Government of Russia
Russia is a country in Eurasia, and at 6,612,100 square miles, is the largest country in the world, accounting for more than an eighth of the Earth's overall inhabited land area and spanning eleven time zones – it is, however, only the ninth most populous with a population of 144.5 million people (not including Crimea). 77% of the population live in western Russia; the capital city, Moscow, is one of the largest cities in the world. Russia shares land borders with a number of countries, including Norway, Finland, Estonia, Latvia, Lithuania, Poland, Belarus, Ukraine, Georgia, Azerbaijan, Kazakhstan, China, Mongolia and North Korea, while also sharing water borders with Japan and the United States.
Russia has the twelfth largest economy in the world, which is also the sixth largest by purchasing power. Considered a great power, Russia possesses the largest stockpile of weapons of mass destruction in the world, and has long been characterised as a potential superpower. Russia retains membership to a number of international organisations, including the United Nations Security Council, the ASEAN, the Shanghai Cooperation Organisation, the G20, the Council of Europe, the Asia-Pacific Economic Cooperation, the Organization for Security and Co-operation in Europe, and the World Trade Organization.
The legislative branch
Constitutionally, Russia is characterised as a federation and semi-presidential republic, in which the President is the head of state and the Prime Minister is head of government.
The Russian Federal Assembly (parliament) is composed of 616 members and is made up of two houses, the 450-member State Duma (lower house) and the 166-member Federation Council (upper house).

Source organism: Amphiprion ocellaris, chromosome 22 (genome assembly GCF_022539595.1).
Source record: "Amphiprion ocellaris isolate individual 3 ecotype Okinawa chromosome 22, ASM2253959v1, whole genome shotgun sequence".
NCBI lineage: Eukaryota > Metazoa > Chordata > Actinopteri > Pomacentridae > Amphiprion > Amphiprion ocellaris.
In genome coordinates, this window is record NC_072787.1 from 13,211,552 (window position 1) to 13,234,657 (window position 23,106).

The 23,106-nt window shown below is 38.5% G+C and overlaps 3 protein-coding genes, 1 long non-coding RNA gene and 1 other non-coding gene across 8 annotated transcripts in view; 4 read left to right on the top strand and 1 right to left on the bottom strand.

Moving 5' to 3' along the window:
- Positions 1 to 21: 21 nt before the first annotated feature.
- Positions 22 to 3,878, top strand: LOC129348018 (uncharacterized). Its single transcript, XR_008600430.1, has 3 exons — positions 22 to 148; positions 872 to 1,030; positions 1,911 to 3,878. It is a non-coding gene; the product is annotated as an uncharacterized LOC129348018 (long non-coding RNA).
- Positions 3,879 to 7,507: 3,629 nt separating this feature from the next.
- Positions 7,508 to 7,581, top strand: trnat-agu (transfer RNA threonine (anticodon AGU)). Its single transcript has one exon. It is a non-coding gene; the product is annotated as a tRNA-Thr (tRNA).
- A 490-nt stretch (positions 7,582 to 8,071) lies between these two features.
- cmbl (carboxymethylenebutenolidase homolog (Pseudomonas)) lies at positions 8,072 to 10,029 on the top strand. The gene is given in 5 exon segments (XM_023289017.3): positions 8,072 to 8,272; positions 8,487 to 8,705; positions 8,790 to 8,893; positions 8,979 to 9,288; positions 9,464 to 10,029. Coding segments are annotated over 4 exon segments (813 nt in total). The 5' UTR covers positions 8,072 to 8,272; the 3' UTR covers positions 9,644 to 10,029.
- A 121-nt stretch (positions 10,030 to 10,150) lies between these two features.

The Federal Assembly remains in a continuous state of permanent session, though it breaks briefly during the spring and autumn seasons. Constitutionally, the two houses of the assembly must meet in separate sessions which are open to the public, though joint meetings can be held when required (such as in the event of an important presidential speech). The assembly’s schedule is designed to maintain a discrenable difference between its current state and that of the Soviet-era government, which met only a handful of times a year to confirm new policy.
Each house in the assembly elects a chairman to oversee the workings of that house, as well as forming committees to deal with specific issues. No deputy is allowed to sit on more than one committee at a time.
Of the two houses, the State Duma is more powerful. The main concern of the Federation Council relates to subnational jurisdiction, as well as confirming or removing high-ranking officials such as the procurator general or justices of the courts, all based on the recommendation of the sitting president. The Council must also make the final decision if the Duma recommends the removal of the president, and is responsible for carefully analysing all bills passed by the lower chamber that relate to finance and foreign policy.
All bills must first be passed by the State Duma, however, with the lower house retaining the ability to bypass the upper house with a two-thirds majority vote on legislation if required. The Duma also confirms the prime ministerial appointment, though its powers in this regard are limited and ultimately rest in the hands of the president, who can dissolve the Duma under certain conditions.
The executive branch
The Russian president is head of state while the prime minister is head of the government. The president retains the power to direct all of Russia’s domestic and foreign policy affairs, and represents the country when abroad. He can also appoint and recall Russian ambassadors, accept credentials from foreign representatives, and sign international treaties.
The Russian presidency has been criticised for being too dictatorial in the past. The president appoints the prime minister to chair the government (or cabinet) with approval from the State Duma, though he can dismiss government members and the Duma itself under certain conditions. He is also responsible for appointing and dismissing justices to office, and is the Supreme Commander-in-Chief of the Armed Forces of the Russian Federation with the power to declare national or regional states of martial law, and national states of emergency.
The judicial branch
The Constitutional Court, Supreme Court, and Supreme Court of Arbitration sit at the head of the judicial branch of the Russian government; district courts are responsible for criminal trials. The judiciary is overseen by the All-Russian Congress of Judges and its Council of Judges – the Prosecutor General is the head of the Russian judicial system.